Real-life soap opera gets High Road village in a lather
The tenants of Luss visitor centre are in dispute with Loch Lomond National Park Authority after opening a cafe.
A row has broken out on the shores of Loch Lomond after one of its best-known visitor centres was turned into a cafe.
Loch Lomond National Park Authority claims that the new tenants of Luss visitor centre did not have permission to open the cafe and wants to evict them.
But Keith and Denice Purdie, who also run soap making business Purdie's of Argyll, say the national park is mistaken and have vowed to fight efforts to remove them.
The situation has also angered local businesses in the village, which was once the home of long-running soap opera High Road.
They say the Purdies' business is threatening their trade, while the community is up in arms about the loss of their visitor centre.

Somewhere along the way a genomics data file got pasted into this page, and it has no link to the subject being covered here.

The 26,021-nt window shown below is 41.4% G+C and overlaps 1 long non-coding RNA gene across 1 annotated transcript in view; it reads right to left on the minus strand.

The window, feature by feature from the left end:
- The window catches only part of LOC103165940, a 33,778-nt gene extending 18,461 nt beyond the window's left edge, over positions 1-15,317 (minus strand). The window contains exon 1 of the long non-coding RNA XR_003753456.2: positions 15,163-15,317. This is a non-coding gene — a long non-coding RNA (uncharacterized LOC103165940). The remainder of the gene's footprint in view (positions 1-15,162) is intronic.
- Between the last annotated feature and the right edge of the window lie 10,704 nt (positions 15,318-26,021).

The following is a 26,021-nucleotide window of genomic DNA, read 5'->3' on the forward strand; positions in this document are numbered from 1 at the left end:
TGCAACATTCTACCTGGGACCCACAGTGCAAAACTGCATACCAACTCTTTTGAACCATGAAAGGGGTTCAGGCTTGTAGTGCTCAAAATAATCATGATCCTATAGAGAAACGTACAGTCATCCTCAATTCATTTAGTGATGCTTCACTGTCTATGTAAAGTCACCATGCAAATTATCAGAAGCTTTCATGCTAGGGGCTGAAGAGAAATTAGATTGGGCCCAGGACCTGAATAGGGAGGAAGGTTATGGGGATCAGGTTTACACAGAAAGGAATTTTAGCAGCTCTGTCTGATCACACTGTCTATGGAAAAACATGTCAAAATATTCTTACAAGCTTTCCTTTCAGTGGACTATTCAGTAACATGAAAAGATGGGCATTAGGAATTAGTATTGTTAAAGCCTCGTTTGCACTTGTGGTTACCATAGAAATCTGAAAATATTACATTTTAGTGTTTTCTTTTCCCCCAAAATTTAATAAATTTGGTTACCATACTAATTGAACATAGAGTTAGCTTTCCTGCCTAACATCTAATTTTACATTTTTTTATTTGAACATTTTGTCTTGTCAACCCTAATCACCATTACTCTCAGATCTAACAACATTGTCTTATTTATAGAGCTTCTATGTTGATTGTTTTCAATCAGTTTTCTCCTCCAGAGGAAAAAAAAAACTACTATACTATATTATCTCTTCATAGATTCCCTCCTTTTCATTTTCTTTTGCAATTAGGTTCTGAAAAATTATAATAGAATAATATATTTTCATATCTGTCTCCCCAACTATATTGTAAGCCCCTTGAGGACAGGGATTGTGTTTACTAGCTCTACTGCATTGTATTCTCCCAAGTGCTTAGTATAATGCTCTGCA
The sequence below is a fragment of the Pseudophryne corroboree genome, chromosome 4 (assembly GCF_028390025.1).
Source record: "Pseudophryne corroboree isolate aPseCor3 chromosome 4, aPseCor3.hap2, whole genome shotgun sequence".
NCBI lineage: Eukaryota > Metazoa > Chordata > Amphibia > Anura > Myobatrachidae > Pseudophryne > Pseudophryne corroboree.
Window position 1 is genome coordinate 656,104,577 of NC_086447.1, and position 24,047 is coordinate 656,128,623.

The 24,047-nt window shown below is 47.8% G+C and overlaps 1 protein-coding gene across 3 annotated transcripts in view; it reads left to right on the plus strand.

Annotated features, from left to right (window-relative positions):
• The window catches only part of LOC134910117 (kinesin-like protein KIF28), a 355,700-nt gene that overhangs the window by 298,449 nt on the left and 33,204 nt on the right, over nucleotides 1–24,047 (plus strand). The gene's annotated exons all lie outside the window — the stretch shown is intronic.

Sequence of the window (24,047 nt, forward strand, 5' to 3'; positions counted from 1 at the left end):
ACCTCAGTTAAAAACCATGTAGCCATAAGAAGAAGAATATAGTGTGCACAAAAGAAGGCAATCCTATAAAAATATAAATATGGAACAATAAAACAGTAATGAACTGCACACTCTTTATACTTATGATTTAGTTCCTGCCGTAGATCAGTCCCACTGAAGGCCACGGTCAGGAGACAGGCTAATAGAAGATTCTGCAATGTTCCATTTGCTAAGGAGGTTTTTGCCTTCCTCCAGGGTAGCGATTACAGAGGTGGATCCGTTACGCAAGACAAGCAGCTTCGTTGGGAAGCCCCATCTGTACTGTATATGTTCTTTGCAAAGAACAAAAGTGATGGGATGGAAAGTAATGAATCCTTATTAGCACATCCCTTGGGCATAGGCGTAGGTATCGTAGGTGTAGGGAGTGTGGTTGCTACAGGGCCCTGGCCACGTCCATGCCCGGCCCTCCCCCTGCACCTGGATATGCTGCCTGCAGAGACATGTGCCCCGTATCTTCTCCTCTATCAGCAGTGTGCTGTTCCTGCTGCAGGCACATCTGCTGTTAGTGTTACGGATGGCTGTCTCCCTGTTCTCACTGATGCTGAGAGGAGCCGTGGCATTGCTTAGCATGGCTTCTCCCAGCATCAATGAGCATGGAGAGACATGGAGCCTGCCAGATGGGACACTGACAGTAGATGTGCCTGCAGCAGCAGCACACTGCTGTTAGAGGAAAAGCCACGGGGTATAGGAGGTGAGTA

Patrick Farrell, of Luss Community Council, said: "The National Park had promised that whoever took over the tourist information centre, the actual tourist information centre would be part of that.
"The whole community in Luss feels that there's something big missing there."
Mr Purdie told STV News: "We have done everything absolutely by the book. There are perhaps some minor technical issues that we could negotiate with the planning department, but in the meantime that dialogue seems to have been continuing whilst the National Park as a landlord has taken a completely different view and a very aggressive view."
In a statement, the National Park Authority said it had tried unsucessfully to resolve the issues with the Purdies.
"[We] first brought issues to the attention of the tenant on 4 May 2011. The NPA followed this up on numerous occasions seeking to resolve matters," the statement said.
"Due to a lack of any formal response from the tenant... the NPA issued formal notices stating that, due to certain breaches of the lease, the tenants had two months to rectify those breaches and explaining that, if they did not, then the lease may be terminated."